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Early severe stress and maltreatment produces a cascade of neurobiological events that have the potential to cause enduring changes in brain development. These changes occur on multiple levels, from neurohumoral (especially the hypothalamic-pituitary-adrenal [HPA] axis) to structural and functional. The major structural consequences of early stress include(More)
Relapse rates averaging 41% in the first year after discharge among schizophrenic patients receiving maintenance neuroleptic treatment led to the development of two disorder-relevant treatments: a patient-centered behavioral treatment and a psychoeducational family treatment. Following hospital admission, 103 patients residing in high expressed emotion (EE)(More)
Attention-deficit/hyperactivity disorder is a highly heritable and prevalent neuropsychiatric disorder estimated to affect 6% of school-age children. Its clinical hallmarks are inattention, hyperactivity and impulsivity, which often respond substantially to treatment with methylphenidate or dextroamphetamine. Etiological theories suggest a deficit in(More)
Severe early stress and maltreatment produces a cascade of events that have the potential to alter brain development. The first stage of the cascade involves the stress-induced programming of the glucocorticoid, noradrenergic, and vasopressin-oxytocin stress response systems to augment stress responses. These neurohumors then produce effects on(More)
In contrast to the classic signal transduction of D1 dopamine receptors in striatum or molecular expression systems, it has been reported that D1 receptor agonists do not stimulate adenylate cyclase in homogenates of microdissected nuclei of the amygdaloid complex. This article examines this phenomenon in detail to determine if lack of cAMP signaling in the(More)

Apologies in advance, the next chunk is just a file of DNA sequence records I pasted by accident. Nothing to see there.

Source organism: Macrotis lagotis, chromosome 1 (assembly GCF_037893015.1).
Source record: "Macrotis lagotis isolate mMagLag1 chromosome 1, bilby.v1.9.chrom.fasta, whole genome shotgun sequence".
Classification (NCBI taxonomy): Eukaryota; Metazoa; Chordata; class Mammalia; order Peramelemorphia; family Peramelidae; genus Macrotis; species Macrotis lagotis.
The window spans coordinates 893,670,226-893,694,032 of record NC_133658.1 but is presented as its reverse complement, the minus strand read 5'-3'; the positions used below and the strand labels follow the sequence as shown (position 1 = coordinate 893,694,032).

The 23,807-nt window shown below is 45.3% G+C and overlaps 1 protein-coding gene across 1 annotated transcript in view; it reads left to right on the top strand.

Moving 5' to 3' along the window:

We demonstrated earlier that a novel family psychoeducational approach and an individual social skills training approach designed for patients living in high-expressed emotion households each reduced schizophrenic relapse by one-half when compared with medication controls in the 1st year after hospital discharge. The combination of treatments resulted in no(More)
Childhood maltreatment or abuse is a major risk factor for mood, anxiety, substance abuse, psychotic, and personality disorders, and it is associated with reduced adult hippocampal volume, particularly on the left side. Translational studies show that the key consequences of stress exposure on the hippocampus are suppression of neurogenesis in the dentate(More)
Recent studies suggest that childhood sexual abuse (CSA) elicits a cascade of neurohumoral events that affect brain development and is also a risk factor for the later development of substance abuse. We hypothesize that the cerebellar vermis may be a key region linking these observations. The vermis has a protracted ontogeny and a high density of(More)
Despite the recent rise in oral methylphenidate (MPH) abuse, few studies have characterized the time course of oral MPH brain effects in human subjects. Accordingly, this study assessed the hemodynamic effects of oral MPH effects in 11 healthy young adults (six women), by measuring brain transverse relaxation times (T2). T2 can be interpreted as a surrogate(More)
OBJECTIVE The authors used functional magnetic resonance imaging (fMRI) to test the effects of methylphenidate on steady-state blood volume in the midline vermis of the cerebellum in boys with attention deficit hyperactivity disorder (ADHD). This region was selected as it has been observed to be significantly smaller in children with ADHD. Also, in(More)